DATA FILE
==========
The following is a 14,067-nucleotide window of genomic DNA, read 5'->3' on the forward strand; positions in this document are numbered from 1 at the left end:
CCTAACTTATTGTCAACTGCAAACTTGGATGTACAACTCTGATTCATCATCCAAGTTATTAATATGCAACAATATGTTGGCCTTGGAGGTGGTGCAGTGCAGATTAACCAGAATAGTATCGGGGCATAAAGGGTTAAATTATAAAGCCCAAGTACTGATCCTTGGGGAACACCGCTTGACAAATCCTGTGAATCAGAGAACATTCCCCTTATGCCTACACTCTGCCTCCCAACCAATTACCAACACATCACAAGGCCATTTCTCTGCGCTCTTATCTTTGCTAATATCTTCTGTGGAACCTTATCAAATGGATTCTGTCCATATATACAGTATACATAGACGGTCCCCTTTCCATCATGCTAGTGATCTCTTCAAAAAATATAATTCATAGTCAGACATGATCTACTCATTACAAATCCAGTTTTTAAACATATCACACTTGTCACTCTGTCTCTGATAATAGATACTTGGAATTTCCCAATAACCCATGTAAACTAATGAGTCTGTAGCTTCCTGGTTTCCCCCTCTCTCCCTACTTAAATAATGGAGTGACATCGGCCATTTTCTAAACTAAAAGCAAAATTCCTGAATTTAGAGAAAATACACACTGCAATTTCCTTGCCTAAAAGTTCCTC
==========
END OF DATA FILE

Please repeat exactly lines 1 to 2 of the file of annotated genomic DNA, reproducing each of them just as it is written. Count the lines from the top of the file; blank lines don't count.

The following is a 14,067-nucleotide window of genomic DNA, read 5'->3' on the forward strand; positions in this document are numbered from 1 at the left end:
CCTAACTTATTGTCAACTGCAAACTTGGATGTACAACTCTGATTCATCATCCAAGTTATTAATATGCAACAATATGTTGGCCTTGGAGGTGGTGCAGTGCAGATTAACCAGAATAGTATCGGGGCATAAAGGGTTAAATTATAAAGCCCAAGTACTGATCCTTGGGGAACACCGCTTGACAAATCCTGTGAATCAGAGAACATTCCCCTTATGCCTACACTCTGCCTCCCAACCAATTACCAACACATCACAAGGCCATTTCTCTGCGCTCTTATCTTTGCTAATATCTTCTGTGGAACCTTATCAAATGGATTCTGTCCATATATACAGTATACATAGACGGTCCCCTTTCCATCATGCTAGTGATCTCTTCAAAAAATATAATTCATAGTCAGACATGATCTACTCATTACAAATCCAGTTTTTAAACATATCACACTTGTCACTCTGTCTCTGATAATAGATACTTGGAATTTCCCAATAACCCATGTAAACTAATGAGTCTGTAGCTTCCTGGTTTCCCCCTCTCTCCCTACTTAAATAATGGAGTGACATCGGCCATTTTCTAAACTAAAAGCAAAATTCCTGAATTTAGAGAAAATACACACTGCAATTTCCTTGCCTAAAAGTTCCTC